Why Buy Ticket For AHL All-Star Game At PPL Center?


der Eishockeyzuschauer

Hockey Analyst


So, one might be tempted to ask, “Why should I, the genuine ice hockey fan who works hard for his/her money here in the Mecca Of Minor League Sports, actually take the precious cash in my pocket and purchase tickets to the upcoming AHL All-Star Game which will be staged at the spectacular PPL Center in Allentown on Monday, January 30th?”

Truth of the matter is, I am probably not the very best person to ask this particular question largely because, simply put, I’ve pretty much always been a “national team” guy, myself. Go ahead and blame it on a combination of the 1979 Challenge Cup at Madison Square Garden in New York City, a best of three series between the Soviet Union’s elite players and the National Hockey League All-Stars, the unforgettable 1980 Winter Olympic Games at Lake Placid as well as the 1981 Canada Cup tournament that concluded with the USSR trouncing the host nation 8-1 in the final. But that would be an entirely different story.
I certainly do, however, recognize the obvious historical significance of the American Hockey League holding what will be the 30th installment of its annual All-Star Game at the almost three-year-old PPL Center, which is, of course, located quite literally a stone’s throw away from the very same church on Hamilton Street that sheltered the iconic Liberty Bell from King George III’s plundering British Army during the American Revolution.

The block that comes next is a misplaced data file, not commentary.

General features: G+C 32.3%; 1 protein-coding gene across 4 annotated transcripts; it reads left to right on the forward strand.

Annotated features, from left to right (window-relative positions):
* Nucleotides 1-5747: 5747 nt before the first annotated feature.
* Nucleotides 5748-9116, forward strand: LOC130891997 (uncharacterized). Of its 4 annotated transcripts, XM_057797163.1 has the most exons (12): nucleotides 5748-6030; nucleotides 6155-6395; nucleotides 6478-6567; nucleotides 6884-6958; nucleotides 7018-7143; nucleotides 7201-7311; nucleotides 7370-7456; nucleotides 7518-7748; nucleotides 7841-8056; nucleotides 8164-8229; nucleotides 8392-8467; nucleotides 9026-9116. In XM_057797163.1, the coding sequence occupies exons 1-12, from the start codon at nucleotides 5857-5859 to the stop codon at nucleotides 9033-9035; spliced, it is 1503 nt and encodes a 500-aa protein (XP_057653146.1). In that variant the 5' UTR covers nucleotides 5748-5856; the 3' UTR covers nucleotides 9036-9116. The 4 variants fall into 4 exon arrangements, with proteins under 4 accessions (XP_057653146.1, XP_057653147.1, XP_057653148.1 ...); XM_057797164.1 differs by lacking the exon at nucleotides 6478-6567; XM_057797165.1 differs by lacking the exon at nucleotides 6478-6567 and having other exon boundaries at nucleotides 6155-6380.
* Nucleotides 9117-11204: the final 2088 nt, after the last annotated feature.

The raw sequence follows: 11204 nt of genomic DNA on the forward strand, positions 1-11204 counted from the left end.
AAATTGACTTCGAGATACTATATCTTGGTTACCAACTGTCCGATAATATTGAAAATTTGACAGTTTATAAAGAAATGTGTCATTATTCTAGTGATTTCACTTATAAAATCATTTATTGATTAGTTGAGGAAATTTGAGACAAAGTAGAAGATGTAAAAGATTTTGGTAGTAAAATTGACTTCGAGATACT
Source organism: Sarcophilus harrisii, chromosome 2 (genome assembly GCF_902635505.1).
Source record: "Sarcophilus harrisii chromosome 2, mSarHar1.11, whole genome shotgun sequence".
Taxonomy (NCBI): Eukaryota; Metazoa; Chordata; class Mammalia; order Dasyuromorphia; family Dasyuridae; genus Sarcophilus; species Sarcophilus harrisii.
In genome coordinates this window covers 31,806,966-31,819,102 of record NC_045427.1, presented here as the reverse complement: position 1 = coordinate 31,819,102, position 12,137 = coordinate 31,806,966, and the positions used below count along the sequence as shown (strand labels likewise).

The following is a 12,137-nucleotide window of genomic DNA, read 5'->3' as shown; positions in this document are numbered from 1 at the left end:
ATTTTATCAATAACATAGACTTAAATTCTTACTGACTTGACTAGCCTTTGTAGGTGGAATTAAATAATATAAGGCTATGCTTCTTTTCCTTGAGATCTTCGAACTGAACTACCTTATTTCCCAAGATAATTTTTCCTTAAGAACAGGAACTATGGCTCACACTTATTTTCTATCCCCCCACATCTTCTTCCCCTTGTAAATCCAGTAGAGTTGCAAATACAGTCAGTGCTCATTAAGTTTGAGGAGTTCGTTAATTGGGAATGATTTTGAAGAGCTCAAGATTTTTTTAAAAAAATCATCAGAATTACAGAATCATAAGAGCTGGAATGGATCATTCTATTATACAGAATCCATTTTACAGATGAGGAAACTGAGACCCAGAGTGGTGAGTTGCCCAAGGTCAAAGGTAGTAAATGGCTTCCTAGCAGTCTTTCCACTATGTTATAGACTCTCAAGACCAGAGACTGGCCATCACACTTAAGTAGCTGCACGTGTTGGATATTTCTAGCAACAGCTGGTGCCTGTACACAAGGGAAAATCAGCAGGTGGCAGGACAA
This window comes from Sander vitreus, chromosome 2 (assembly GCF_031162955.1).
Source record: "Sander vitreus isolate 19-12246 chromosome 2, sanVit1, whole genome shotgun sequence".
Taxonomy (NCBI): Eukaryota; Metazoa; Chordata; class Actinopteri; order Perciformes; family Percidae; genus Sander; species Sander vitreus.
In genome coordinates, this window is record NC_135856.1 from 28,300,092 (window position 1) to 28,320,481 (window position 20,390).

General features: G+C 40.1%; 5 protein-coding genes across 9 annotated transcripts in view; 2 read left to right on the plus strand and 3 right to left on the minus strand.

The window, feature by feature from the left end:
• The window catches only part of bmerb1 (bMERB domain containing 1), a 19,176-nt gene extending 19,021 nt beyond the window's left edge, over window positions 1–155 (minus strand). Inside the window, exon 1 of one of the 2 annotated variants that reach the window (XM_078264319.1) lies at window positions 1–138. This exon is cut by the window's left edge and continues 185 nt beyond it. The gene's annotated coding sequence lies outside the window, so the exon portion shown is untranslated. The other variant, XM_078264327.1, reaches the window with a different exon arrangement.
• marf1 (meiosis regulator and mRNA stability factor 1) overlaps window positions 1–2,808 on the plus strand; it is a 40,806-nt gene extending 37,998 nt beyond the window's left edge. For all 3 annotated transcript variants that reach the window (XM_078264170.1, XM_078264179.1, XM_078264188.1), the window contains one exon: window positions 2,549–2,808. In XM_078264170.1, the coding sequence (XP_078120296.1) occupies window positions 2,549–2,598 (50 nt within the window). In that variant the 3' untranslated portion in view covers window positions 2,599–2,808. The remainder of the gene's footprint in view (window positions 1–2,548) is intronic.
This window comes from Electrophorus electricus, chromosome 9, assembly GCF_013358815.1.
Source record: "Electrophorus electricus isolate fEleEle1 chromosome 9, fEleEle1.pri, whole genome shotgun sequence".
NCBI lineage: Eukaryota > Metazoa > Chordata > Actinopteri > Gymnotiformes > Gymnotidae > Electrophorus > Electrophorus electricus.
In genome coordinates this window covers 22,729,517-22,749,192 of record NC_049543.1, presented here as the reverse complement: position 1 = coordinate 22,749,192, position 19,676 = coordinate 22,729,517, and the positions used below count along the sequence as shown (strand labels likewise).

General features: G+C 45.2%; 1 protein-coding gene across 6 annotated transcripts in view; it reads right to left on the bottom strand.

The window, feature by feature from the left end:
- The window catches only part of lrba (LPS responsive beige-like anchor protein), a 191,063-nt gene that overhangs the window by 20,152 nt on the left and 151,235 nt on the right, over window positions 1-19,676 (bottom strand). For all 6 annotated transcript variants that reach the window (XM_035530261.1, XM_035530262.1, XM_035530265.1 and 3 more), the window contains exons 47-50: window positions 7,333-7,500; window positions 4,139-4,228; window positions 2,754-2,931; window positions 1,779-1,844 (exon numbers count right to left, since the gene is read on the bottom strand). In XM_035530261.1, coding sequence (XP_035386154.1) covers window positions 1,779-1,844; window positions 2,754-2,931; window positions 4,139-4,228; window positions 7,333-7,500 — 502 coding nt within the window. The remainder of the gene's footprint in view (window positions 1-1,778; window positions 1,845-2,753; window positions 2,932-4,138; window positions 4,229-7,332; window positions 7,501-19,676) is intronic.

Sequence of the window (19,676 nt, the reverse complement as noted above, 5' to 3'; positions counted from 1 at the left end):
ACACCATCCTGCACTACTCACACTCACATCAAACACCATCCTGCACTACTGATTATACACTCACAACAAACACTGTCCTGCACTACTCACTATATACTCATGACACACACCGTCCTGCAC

With these thoughts in mind, I went out and procured an article written by a knowledgeable source which explains why one should, in fact, make it a point to attend the 2017 AHL All-Star Game in Allentown. The author is none other than Bruce Landon, the former professional goaltender with the WHA’s New England Whalers who later served Springfield’s AHL team in some capacity as either general manager, president and even owner (or any combination thereof) for more than thirty years; now enjoying partial retirement, Landon still serves as a consultant for the AHL’s new Springfield Thunderbirds. The entire article, itself, is entitled, “AHL and NHL All-Star Games : Are They Necessary?” and can be read here :
Even though the piece originally published by the online digital site, MassLive.com, is five years old, its fundamental points are as spot on, as ever. With the benefit of hindsight, I found it most interesting to note that Landon said at the time that Springfield Falcons up and coming winger Cam Atkinson was “destined to have a long NHL career”. Sure enough, after appearing at the 2012 AHL All-Star Game played in Atlantic City, the former sixth round NHL draft choice from Boston College established himself as an NHL regular with the Columbus Blue Jackets the very next season and has scored at least twenty goals in each of his last four campaigns, including this current one, ever since.